Life in Council Bluff during Aug 1849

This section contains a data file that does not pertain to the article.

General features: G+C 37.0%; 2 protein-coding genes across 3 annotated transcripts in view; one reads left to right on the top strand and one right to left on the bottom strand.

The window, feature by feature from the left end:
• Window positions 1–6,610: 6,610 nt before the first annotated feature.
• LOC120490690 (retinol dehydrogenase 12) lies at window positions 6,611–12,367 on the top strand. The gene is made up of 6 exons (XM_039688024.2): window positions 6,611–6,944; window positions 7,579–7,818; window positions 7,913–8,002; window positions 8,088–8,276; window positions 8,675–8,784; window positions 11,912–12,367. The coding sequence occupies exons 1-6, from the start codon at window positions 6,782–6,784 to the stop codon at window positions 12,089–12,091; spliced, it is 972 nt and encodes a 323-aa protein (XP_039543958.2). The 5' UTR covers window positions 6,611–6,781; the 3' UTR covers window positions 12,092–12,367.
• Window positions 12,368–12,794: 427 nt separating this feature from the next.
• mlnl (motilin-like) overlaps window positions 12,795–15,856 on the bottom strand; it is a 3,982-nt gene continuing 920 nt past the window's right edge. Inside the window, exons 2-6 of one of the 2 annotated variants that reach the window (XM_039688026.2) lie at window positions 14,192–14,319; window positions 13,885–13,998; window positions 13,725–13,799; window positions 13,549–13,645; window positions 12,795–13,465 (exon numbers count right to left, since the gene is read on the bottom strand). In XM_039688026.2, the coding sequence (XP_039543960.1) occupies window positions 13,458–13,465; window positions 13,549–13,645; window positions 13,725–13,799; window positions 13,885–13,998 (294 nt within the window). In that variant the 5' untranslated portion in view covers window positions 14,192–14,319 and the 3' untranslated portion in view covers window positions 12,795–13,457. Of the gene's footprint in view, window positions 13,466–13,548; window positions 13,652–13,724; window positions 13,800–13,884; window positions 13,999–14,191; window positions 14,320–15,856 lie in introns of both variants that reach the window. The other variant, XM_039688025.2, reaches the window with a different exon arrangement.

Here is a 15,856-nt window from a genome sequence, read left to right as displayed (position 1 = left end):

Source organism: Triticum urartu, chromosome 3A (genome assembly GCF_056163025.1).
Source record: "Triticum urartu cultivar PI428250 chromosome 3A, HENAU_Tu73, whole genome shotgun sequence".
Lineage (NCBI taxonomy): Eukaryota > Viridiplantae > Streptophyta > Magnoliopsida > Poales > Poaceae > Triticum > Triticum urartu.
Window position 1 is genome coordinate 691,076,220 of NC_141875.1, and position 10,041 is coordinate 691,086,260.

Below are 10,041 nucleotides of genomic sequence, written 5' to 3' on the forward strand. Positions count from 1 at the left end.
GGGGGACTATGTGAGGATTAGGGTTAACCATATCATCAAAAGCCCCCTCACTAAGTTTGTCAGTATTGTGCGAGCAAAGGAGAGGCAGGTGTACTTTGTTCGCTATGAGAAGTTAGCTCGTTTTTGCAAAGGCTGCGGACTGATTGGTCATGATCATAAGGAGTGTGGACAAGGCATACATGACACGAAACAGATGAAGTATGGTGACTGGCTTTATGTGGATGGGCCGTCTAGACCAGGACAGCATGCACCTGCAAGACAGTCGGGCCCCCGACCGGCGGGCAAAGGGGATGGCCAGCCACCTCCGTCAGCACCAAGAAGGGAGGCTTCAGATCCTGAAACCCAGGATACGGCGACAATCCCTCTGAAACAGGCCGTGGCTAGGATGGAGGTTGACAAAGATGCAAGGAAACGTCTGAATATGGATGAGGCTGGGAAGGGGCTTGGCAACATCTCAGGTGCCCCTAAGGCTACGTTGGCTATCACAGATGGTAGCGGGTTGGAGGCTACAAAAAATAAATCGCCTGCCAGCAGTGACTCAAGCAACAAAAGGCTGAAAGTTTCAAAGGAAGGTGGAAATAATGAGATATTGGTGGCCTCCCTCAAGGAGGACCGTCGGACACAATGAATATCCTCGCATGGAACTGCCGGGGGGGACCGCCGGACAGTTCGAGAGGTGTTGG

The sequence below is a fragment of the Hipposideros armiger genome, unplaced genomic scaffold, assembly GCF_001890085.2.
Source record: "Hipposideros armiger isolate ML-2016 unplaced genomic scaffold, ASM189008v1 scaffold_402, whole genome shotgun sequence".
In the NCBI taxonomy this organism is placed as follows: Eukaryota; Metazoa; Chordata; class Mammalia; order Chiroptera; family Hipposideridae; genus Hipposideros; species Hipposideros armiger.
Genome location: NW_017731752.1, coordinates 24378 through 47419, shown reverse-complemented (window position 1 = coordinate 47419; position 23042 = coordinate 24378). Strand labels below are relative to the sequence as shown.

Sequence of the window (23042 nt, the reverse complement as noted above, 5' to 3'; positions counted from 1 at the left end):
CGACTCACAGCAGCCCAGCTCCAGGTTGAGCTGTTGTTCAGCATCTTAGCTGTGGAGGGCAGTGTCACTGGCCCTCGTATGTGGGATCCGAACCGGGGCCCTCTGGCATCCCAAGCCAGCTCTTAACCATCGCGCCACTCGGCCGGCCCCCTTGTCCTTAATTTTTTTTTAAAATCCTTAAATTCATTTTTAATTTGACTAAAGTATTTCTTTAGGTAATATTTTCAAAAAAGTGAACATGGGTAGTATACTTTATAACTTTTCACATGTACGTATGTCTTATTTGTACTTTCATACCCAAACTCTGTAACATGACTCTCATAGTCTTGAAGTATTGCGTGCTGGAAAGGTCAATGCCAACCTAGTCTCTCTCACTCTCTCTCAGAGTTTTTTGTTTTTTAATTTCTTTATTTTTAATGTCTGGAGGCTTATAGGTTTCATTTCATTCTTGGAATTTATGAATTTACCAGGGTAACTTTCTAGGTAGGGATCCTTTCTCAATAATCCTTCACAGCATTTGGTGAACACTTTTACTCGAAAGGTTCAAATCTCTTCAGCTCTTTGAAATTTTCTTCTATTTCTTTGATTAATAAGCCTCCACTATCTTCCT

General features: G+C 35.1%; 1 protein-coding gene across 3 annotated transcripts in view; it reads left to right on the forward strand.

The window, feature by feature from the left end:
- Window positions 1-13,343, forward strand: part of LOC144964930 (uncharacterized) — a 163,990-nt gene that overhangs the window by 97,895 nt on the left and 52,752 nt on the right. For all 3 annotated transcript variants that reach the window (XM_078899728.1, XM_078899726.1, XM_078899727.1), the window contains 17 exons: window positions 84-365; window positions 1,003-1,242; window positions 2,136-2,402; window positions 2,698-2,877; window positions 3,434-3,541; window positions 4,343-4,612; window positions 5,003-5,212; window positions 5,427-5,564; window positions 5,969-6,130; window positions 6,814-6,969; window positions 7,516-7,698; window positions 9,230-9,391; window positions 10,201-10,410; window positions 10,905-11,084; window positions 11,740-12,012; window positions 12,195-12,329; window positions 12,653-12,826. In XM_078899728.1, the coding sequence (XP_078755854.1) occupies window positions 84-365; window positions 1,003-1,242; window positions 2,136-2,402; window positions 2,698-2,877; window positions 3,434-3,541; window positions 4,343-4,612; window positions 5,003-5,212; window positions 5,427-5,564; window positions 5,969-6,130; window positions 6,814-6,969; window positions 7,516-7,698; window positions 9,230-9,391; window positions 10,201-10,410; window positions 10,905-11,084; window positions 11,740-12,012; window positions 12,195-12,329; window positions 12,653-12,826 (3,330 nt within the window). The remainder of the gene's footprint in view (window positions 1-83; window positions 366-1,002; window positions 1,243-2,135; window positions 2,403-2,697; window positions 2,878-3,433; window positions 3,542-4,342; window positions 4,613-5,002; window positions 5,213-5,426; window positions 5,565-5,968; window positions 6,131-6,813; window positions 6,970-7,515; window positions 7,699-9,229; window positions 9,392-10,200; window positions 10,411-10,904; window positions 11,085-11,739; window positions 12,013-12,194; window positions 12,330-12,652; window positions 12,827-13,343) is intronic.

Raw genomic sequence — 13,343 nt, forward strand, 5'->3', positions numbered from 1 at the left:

ma-lodge Council Bluffs, Iowa, ? Potawatamie, Co., July 18. Afcssra. Bngg & Uni-mon: Uni-mon: Uni-mon: .' Billion of tlm Detroit Free rioss: , Sirs Finding myself in this distant part of the Great West, and believing I can give your readers some information that would be useful in these times of excitement atid emigration, I venture to make the effort. We are in lattitude between 41 and 42 (leg. North on the Missouri river, (east side) about 20 miles above the mouth of the Platte river, in as beautiful a country as hills, ravines, and pra-rieB pra-rieB pra-rieB with rich soil con make. The spring and Bum mer up to the 6th of July, has been very wet, bur. every kind of crops I have seen growing, promise well; winter wheat is now harvested, in Borne cases damaged withjrust. Three years ago Indians were the only inhabitants in this country; at that time the Mormons came here, went to the west bank of the river, built a village, made a large farm, raised one crop, when the Potawatamie Indiana were brought out on this side, and the Omahas being m mil pos- pos- Bion and troublesome on the west side, they, the Mormons, abandoned their improvements on the west side and crossed back to the east side again, where they have put in cultivation many farms, built mills, and made other and valuable improve ments, and their numbers have increased several thousand. The country is yet unsurveyed; the Mormons only stop here to raise grain and cattle to further them on their journey to the valley of the Salt Lake, for which there have several hundred waggons started this spring, and are still going, as itn lnat frninn hnvfi illSt crossed the river. There have also started from this place several hun dred waggons of California emigrants, and one large lot of goods from St. Louis in about seventy waggons, for Salt Lake, to trade with the Mormons, This appears destined to be the great starting point for western travelers, for several reasons, nrst, you have to make this far north to get to the pass in the Rocky Mountains; second, you can have hotter hotter roads in Iowa than you can get in tho Indian country on the other side of the Missouri, the streams not being so difficult to cross; thirdly, you have inhabitants nearly the whole distance if com ing by land, and transportation nearly as cheap if coming by water, and the river, aitnougu uau lo navigate on account of snags, is as safe to this point as any below; fourthly, you are advanced some 200 miles west of other starting points, as Independence, St. Joseph, be. Gen. Willson and suite, as Indian agent for all California, himself of Missouri, took this route, which argues well lor it. If traders from St. Louis and at! Missouri take this route others certainly may. Previous to this spring it was feared that supplies supplies could not be obtained here, but this need no longer exist as boats can always come up the river before emigrants can start, on account of the grass, and there was very little difficulty this spring in ob taining the necessary outfit. This village, called Kanesville, ie four miles from the river among the Bluffs, as the saucy nature of the river banks, and their tendency to wash away, renders it hazardous building near it. On the bot toms is a thriving place, one year old, numbering some 200 log houses. Lumber is very difficult to obtain. I purpose to remain here a year or two, and shall he happy to communicate any intelligence, or greet as many of my old friends as are disposed to call or send. We have four stores, and every kind of business is good. We have but a weekly mail, but hope for some speedy and frequent arrivals by and bye. There have arrived here three trains from Salt Lake this season the first, consisted of eleven men: no accident except the drowning of a mule; the second, three men; they were robbed of all their horses and bapirase bv the Snake Indians. The third company, numbering nine. I have not heard of any accident to them whatever. Taey report a constant string of waggons from above Fort Lara mie, nearly to the Missouri river. Some caseB of cholera with those starting below here, and a few deaths. If there was much emigration intended next spring it would be well to let it be known to this part of the country, so that such supplies os are needed would be collected for their early start west; either oxen, mules, or southern horseB are (rood for teams. More oxen are used than other creatures, as they do not stray and are not so easily stolen by the Indians. There iB not half the dif ficulty in the iournev that many suppose. In wet weather the prarie roads are muddy, in dry they are very good. Emigrants generally take too much loading, loading, especially those going with waggons. A small amount of clothing, a few cooking utensils and some provisions is all that is needed to this point,: except blankets; those all should have. No tools or extra yokes, spears, or levers are needed as you are in good seltlements, and a fine country until you ar rive here, however, on a part of the road this side of the Des Moines river, settlements are sometimes forty miles apart, none further. CrosB the Des Moines River otEddyville, then to Pisga, an Indian town on the Nisnabotany river, then to Council Bluffs, the country is somewhat hilly west of Pisga, the road generally passing- passing- on the summit of the ridges and generally good, most of the streams bridged. Persons cannot conceive a more beautiful country than is here in view. We have just learned that a gentleman of Missouri Missouri is about to place on the river Missouri a steamboat to ply as a packet from here to St. Louis, and to be used here as a ferry boat in times of most emigration. The weather for some weeks has been very warm and vegetation luxuriant. Health of the county good and all things calculated calculated to invite the stranger to visit this part of the world. Respectfully yours, he., Henry Bishop.